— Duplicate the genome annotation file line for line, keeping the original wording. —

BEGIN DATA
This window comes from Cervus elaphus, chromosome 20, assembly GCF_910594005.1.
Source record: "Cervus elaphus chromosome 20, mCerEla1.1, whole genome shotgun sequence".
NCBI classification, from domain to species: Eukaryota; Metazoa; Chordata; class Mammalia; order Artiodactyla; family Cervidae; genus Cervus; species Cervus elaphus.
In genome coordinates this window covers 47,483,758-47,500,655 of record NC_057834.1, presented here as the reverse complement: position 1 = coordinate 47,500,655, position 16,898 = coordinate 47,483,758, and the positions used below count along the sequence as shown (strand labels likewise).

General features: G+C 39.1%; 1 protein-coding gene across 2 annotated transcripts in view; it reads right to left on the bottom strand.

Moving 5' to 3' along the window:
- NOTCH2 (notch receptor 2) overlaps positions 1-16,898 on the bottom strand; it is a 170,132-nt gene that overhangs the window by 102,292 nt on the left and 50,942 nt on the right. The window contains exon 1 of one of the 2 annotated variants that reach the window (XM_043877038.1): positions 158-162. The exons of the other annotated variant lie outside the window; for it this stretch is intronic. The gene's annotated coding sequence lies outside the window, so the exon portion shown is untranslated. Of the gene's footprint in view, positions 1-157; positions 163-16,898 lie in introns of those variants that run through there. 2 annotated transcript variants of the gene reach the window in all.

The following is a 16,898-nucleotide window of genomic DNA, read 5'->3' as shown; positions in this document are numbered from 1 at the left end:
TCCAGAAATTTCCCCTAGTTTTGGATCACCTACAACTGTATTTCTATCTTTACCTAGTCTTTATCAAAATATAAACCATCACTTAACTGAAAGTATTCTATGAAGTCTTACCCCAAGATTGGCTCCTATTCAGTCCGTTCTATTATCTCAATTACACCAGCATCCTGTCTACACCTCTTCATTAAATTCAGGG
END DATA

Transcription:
This window comes from Cervus elaphus, chromosome 20, assembly GCF_910594005.1.
Source record: "Cervus elaphus chromosome 20, mCerEla1.1, whole genome shotgun sequence".
NCBI classification, from domain to species: Eukaryota; Metazoa; Chordata; class Mammalia; order Artiodactyla; family Cervidae; genus Cervus; species Cervus elaphus.
In genome coordinates this window covers 47,483,758-47,500,655 of record NC_057834.1, presented here as the reverse complement: position 1 = coordinate 47,500,655, position 16,898 = coordinate 47,483,758, and the positions used below count along the sequence as shown (strand labels likewise).

General features: G+C 39.1%; 1 protein-coding gene across 2 annotated transcripts in view; it reads right to left on the bottom strand.

Moving 5' to 3' along the window:
- NOTCH2 (notch receptor 2) overlaps positions 1-16,898 on the bottom strand; it is a 170,132-nt gene that overhangs the window by 102,292 nt on the left and 50,942 nt on the right. The window contains exon 1 of one of the 2 annotated variants that reach the window (XM_043877038.1): positions 158-162. The exons of the other annotated variant lie outside the window; for it this stretch is intronic. The gene's annotated coding sequence lies outside the window, so the exon portion shown is untranslated. Of the gene's footprint in view, positions 1-157; positions 163-16,898 lie in introns of those variants that run through there. 2 annotated transcript variants of the gene reach the window in all.

The following is a 16,898-nucleotide window of genomic DNA, read 5'->3' as shown; positions in this document are numbered from 1 at the left end:
TCCAGAAATTTCCCCTAGTTTTGGATCACCTACAACTGTATTTCTATCTTTACCTAGTCTTTATCAAAATATAAACCATCACTTAACTGAAAGTATTCTATGAAGTCTTACCCCAAGATTGGCTCCTATTCAGTCCGTTCTATTATCTCAATTACACCAGCATCCTGTCTACACCTCTTCATTAAATTCAGGG